As you will all no doubt know by now, I have been a fan of the Historic Royal Palace team’s work for a really long time. It’s hard to think of many other organisations so wholeheartedly committed to bringing the past to life and who consistently work so hard to make learning about history so fun and fresh and relevant to modern day audiences. Of course, it doesn’t hurt that they take care of such a fascinating array of properties but while other organisations might perhaps take a more conservative approach, they prefer instead to take a much more modern, innovative and refreshing approach.
I always LOVE my press jaunts to Historic Royal Palaces events so as you can imagine, I accepted with alacrity when an invitation came through for one of their brilliant press days at Hampton Court Palace. The one I went on last year was brilliant fun and I expected more of the same, but with a Tudor rather than Georgian twist this time around as, of course, this year marks the 500th anniversary of the start of Cardinal Wolsey’s ambitious building project at Hampton Court on land that he had bought a year previously. Of course, it doesn’t hurt that we’re all suffering from that most iniquitous of complaints known as Tudor Fever again thanks to the superb television debut of Hilary Mantel’s Wolf Hall. Yes, even I, with my well documented case of Tudor Ennui (it’s the post viral stage of Tudor Fever) have fallen victim and am currently devouring Tudor biographies again like they are going out of fashion. Oh, who am I kidding? Clearly, they are NEVER going to go out of fashion!
Therefore, as you can imagine I was SUPER PUMPED about the press day and even more so when I got up that morning, opened the curtains of my lovely friend’s flat and saw that it had snowed over night and turned north London into Narnia. I was so excited, in fact, about the prospect of seeing Hampton Court Palace looking all picturesque in the snow that I got to Waterloo a whole hour early, which turned out to be a lucky move as it meant that I bumped into some of the press team and got to travel with them.
Hampton Court is every bit as beautiful in the snow as I had anticipated and it really was an enormous treat to see it that way, looking all russet stoned and magnificent against the crisp white snow. It was FREEZING though so we whisked off to the press office to warm up beside a radiator while waiting for everyone else to arrive. This also gave me an opportunity to get a close look at the celebrated 3D printed model of Henry VIII’s crown, which takes pride of place on a filing cabinet in their office. They very kindly let me try it on and prance about a bit but it is enormous and kept slipping down like a monstrous balaclava so there’s no photographic evidence.
The day’s official events kicked off with tea, biscuits and a great talk by Tracy Borman, joint chief curator of the Historic Royal Palaces, who gave us a talk about the fascinating history of Hampton Court from the sixteenth century onwards, from its inception as the luxurious residence of Cardinal Wolsey to its time as a royal palace to the present day. We were then given a talk about the amazing programme of events that the Historic Royal Palaces have lined up for us all this year. Although there will be a distinct underlying Tudor theme, the aim is to celebrate all of the 500 years that have passed since building work began and so all the different phases of the palace’s history will be getting a mention.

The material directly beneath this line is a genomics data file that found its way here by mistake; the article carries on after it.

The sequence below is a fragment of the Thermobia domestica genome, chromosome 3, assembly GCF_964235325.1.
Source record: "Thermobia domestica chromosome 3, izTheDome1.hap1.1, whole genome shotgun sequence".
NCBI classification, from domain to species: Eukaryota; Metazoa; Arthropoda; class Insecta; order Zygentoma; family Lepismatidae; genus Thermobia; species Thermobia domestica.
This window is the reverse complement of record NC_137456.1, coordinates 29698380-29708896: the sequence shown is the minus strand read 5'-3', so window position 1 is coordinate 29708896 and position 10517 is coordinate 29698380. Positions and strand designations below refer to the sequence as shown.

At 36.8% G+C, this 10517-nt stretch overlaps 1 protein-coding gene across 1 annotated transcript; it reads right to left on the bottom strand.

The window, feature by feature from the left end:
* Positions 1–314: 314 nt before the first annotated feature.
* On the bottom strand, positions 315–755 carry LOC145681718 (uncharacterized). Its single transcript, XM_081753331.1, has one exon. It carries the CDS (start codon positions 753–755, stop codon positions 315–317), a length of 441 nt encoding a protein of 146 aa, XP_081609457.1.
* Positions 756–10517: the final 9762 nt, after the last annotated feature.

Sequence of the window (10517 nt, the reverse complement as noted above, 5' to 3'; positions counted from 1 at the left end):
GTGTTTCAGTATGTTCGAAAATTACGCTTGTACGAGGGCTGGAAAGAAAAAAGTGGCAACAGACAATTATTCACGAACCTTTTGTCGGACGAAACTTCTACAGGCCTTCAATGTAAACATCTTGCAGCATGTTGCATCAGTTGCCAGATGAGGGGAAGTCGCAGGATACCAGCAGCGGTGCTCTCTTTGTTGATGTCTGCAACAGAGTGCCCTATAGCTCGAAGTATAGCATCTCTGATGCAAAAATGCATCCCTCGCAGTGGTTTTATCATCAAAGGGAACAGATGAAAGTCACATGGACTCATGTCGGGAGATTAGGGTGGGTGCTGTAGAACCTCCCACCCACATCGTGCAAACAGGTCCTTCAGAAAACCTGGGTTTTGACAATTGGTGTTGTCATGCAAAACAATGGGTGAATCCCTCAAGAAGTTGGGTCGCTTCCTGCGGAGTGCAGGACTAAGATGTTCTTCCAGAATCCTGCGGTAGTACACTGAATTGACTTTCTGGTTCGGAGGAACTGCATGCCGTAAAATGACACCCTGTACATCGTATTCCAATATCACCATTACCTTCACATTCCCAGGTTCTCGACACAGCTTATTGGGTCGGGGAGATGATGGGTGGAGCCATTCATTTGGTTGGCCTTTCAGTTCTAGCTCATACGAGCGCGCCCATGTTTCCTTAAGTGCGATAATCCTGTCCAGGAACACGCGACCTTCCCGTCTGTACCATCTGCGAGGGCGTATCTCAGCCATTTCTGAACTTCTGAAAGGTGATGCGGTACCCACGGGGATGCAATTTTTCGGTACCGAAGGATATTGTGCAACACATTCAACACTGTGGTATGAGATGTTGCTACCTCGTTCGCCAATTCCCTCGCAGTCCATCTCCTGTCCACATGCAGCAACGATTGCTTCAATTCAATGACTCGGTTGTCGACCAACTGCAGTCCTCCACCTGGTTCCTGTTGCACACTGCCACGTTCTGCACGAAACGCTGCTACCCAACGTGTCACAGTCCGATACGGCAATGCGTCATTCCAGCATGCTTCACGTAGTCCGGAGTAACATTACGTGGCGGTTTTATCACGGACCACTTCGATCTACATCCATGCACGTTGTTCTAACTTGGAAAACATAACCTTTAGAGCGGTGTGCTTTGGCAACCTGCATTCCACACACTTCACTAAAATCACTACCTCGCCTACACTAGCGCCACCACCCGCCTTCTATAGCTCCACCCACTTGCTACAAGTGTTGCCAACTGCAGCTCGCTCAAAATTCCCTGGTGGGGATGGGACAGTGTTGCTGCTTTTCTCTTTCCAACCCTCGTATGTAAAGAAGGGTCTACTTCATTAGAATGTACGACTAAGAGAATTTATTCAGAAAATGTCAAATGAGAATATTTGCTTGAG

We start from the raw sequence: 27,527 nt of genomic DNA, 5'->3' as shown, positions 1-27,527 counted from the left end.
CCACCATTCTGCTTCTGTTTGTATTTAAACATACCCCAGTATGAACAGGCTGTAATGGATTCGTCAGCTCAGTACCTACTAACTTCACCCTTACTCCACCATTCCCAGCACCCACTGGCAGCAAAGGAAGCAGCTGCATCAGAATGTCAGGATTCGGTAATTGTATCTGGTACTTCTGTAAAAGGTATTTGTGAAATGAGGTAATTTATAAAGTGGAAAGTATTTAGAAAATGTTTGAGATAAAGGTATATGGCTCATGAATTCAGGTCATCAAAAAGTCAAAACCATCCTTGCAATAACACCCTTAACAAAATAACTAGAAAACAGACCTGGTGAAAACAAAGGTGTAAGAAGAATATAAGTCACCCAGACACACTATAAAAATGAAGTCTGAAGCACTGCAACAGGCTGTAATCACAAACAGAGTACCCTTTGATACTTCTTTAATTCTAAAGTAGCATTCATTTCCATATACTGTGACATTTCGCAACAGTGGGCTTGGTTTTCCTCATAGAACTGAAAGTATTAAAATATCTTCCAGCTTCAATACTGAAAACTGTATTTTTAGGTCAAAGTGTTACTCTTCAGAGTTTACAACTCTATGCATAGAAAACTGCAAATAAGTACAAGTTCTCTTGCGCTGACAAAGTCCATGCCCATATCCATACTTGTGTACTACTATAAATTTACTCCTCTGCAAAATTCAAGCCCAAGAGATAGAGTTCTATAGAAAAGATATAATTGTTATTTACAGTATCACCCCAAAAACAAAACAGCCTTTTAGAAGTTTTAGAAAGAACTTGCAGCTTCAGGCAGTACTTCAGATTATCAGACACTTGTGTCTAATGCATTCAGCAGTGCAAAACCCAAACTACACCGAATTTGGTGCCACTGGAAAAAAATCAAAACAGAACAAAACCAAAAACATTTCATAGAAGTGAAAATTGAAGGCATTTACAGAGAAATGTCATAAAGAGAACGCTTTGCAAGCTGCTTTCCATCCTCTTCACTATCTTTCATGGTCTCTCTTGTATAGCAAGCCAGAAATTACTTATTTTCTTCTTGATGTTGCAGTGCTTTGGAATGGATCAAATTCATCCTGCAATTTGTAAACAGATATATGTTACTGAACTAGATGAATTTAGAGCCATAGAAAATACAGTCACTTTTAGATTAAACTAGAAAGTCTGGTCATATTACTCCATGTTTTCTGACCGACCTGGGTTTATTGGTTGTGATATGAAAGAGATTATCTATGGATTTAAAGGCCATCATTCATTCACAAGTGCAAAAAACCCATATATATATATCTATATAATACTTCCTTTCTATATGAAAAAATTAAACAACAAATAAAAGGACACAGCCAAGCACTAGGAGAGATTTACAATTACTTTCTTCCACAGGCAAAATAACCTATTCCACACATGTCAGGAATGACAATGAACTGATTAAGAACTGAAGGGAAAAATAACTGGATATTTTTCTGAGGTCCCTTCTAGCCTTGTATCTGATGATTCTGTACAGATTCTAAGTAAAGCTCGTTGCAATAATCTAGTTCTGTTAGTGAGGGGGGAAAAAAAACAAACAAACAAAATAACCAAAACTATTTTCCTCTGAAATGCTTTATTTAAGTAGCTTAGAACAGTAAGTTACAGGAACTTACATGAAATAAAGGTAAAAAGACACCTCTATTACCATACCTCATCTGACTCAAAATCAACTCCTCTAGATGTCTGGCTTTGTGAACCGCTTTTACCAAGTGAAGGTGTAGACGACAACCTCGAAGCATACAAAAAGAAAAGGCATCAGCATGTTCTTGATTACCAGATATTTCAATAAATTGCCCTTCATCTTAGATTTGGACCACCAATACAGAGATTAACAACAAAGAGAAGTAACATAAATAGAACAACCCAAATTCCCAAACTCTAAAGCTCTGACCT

There’s no special exhibition at Hampton Court Palace this year, instead there will be a programme of events designed to showcase and celebrate events from the palace’s long and fascinating history, such as the performances of Shakespeare’s plays in the great hall before the glittering and dissolute court of James I. Other events will include family film making workshops in collaboration with Aardman Animations to create a film celebrating the palace’s history and a special ‘TimeQuake’ quest for families over the May Day Bank Holiday, which will invite young visitors to travel back through time and meet key characters from Hampton Court’s past.
For adult visitors, the famous wine fountain will be flowing with wine every afternoon from Easter so that visitors can offer up a toast for the palace’s birthday and there’s also going to be even more costumed actors about the palace, recreating not just famous personages from the Tudor court but also recognisable faces from throughout the palace’s history, such as Charles I and Oliver Cromwell and staging small vignettes around the palace to bring its rich history to dramatic life. There will also be a wonderful celebration taking place across the Easter weekend, culminating with a glorious firework display.
I’m personally most excited about the historic carriages which have been commissioned to sit in front of the iconic Tudor gatehouse – including a recreation of Elizabeth I’s flamboyantly carved and decorated litter, which she used during her progresses. Pleasingly, visitors will be able to clamber inside the carriages and experience them for themselves, which is really ace. There will also be two huge garden parties staged to celebrate the two distinct halves of the palace, with Henry VIII’s Tudor half recreating a splendid ambassadorial welcome with jousting, dancing and banqueting and the Baroque half featuring Charles II and Catherine of Braganza hosting a splendid court masque in the beautiful palace gardens, complete with doe eyed Carolingian court beauties. I really hope that I get to see at least one of these!